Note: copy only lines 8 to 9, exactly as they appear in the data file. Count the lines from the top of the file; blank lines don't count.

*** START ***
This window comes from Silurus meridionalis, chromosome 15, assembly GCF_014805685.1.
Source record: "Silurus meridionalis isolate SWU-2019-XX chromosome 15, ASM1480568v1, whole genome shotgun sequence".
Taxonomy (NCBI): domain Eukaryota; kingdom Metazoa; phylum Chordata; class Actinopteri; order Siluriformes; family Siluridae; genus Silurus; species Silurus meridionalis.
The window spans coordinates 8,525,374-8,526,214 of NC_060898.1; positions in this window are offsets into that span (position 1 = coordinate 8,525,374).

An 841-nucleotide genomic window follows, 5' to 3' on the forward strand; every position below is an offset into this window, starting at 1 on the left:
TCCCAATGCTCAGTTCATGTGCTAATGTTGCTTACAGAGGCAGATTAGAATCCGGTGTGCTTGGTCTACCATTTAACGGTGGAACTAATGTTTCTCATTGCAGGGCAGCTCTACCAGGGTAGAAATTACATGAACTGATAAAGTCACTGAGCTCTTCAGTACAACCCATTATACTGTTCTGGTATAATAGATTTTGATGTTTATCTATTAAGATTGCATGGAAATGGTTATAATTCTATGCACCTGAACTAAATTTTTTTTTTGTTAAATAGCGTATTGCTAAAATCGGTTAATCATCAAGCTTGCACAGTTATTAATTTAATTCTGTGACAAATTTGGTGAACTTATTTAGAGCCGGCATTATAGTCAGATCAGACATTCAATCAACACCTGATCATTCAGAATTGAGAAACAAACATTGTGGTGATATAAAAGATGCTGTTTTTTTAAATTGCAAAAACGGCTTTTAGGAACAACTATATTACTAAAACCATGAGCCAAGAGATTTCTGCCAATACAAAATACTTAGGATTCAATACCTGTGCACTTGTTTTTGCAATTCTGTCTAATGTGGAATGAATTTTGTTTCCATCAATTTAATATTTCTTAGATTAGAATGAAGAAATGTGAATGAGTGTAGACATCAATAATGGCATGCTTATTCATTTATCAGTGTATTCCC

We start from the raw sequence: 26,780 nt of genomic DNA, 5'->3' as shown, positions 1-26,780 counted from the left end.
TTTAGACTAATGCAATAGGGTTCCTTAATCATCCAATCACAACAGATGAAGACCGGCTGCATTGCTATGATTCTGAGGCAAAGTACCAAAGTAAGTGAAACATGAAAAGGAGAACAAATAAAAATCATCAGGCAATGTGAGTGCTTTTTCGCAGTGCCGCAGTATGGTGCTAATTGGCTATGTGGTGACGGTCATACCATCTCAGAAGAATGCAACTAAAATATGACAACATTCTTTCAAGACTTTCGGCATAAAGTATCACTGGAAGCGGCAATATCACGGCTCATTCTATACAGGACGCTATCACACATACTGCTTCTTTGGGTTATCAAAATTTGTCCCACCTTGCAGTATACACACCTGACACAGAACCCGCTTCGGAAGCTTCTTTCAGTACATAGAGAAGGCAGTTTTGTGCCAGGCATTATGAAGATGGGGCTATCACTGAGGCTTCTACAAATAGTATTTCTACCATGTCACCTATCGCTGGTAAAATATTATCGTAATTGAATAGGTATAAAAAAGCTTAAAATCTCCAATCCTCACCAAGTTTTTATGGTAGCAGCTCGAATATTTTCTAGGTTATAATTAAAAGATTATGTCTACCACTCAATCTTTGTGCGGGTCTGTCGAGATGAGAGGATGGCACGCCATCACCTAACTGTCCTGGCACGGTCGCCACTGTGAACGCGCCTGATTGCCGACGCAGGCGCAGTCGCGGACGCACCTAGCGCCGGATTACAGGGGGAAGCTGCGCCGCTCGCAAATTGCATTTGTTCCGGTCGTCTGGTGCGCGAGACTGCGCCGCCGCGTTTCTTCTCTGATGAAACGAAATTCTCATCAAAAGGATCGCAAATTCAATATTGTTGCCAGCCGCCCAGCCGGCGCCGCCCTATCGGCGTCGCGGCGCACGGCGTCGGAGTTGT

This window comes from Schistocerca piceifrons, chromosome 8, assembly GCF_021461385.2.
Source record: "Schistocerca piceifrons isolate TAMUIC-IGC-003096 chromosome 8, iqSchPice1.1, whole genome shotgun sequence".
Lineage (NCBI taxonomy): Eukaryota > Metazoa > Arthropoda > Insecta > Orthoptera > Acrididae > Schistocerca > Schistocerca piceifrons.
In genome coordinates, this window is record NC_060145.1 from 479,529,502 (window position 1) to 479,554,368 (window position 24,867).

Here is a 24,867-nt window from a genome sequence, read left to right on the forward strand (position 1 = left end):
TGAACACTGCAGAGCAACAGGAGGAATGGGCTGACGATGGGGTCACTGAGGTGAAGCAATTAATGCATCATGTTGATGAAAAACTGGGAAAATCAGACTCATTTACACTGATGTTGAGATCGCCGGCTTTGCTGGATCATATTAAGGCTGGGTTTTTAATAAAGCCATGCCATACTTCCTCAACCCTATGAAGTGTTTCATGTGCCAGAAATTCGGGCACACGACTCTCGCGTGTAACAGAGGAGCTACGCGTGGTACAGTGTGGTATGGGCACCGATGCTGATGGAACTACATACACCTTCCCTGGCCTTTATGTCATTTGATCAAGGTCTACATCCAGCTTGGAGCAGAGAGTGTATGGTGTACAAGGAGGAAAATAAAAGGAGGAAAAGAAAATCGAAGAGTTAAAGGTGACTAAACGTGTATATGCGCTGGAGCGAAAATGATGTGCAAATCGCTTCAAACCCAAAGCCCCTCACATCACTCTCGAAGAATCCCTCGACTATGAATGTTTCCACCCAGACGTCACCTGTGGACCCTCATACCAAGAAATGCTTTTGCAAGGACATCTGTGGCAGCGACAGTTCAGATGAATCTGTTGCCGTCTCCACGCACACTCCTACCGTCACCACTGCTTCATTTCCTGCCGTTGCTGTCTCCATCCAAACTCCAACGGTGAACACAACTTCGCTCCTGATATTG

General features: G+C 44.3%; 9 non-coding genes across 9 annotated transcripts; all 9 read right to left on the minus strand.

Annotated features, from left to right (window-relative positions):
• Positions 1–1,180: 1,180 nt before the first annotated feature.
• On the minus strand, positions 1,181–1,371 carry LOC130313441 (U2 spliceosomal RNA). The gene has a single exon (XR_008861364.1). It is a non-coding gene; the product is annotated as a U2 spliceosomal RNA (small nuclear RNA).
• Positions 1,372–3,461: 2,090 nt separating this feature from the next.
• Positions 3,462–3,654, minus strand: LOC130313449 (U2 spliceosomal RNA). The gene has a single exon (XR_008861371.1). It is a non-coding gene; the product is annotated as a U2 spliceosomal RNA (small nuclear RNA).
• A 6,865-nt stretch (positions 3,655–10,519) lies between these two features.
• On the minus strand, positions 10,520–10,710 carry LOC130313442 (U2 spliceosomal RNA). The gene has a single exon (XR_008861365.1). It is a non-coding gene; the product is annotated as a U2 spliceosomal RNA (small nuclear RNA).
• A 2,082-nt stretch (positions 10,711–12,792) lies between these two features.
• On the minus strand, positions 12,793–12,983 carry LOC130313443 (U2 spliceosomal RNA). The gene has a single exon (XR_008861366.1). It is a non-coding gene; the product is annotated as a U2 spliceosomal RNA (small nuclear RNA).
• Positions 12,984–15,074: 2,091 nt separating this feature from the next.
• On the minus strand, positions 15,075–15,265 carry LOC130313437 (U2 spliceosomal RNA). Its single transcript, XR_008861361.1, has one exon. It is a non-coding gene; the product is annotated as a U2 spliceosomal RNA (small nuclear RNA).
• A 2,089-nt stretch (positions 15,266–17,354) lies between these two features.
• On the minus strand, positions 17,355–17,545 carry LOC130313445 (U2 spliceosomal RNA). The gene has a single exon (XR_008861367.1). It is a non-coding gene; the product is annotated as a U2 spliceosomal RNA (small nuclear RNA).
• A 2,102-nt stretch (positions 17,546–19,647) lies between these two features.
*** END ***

TTTAGACTAATGCAATAGGGTTCCTTAATCATCCAATCACAACAGATGAAGACCGGCTGCATTGCTATGATTCTGAGGCAAAGTACCAAAGTAAGTGAAACATGAAAAGGAGAACAAATAAAAATCATCAGGCAATGTGAGTGCTTTTTCGCAGTGCCGCAGTATGGTGCTAATTGGCTATGTGGTGACGGTCATACCATCTCAGAAGAATGCAACTAAAATATGACAACATTCTTTCAAGACTTTCGGCATAAAGTATCACTGGAAGCGGCAATATCACGGCTCATTCTATACAGGACGCTATCACACATACTGCTTCTTTGGGTTATCAAAATTTGTCCCACCTTGCAGTATACACACCTGACACAGAACCCGCTTCGGAAGCTTCTTTCAGTACATAGAGAAGGCAGTTTTGTGCCAGGCATTATGAAGATGGGGCTATCACTGAGGCTTCTACAAATAGTATTTCTACCATGTCACCTATCGCTGGTAAAATATTATCGTAATTGAATAGGTATAAAAAAGCTTAAAATCTCCAATCCTCACCAAGTTTTTATGGTAGCAGCTCGAATATTTTCTAGGTTATAATTAAAAGATTATGTCTACCACTCAATCTTTGTGCGGGTCTGTCGAGATGAGAGGATGGCACGCCATCACCTAACTGTCCTGGCACGGTCGCCACTGTGAACGCGCCTGATTGCCGACGCAGGCGCAGTCGCGGACGCACCTAGCGCCGGATTACAGGGGGAAGCTGCGCCGCTCGCAAATTGCATTTGTTCCGGTCGTCTGGTGCGCGAGACTGCGCCGCCGCGTTTCTTCTCTGATGAAACGAAATTCTCATCAAAAGGATCGCAAATTCAATATTGTTGCCAGCCGCCCAGCCGGCGCCGCCCTATCGGCGTCGCGGCGCACGGCGTCGGAGTTGT

This window comes from Schistocerca piceifrons, chromosome 8, assembly GCF_021461385.2.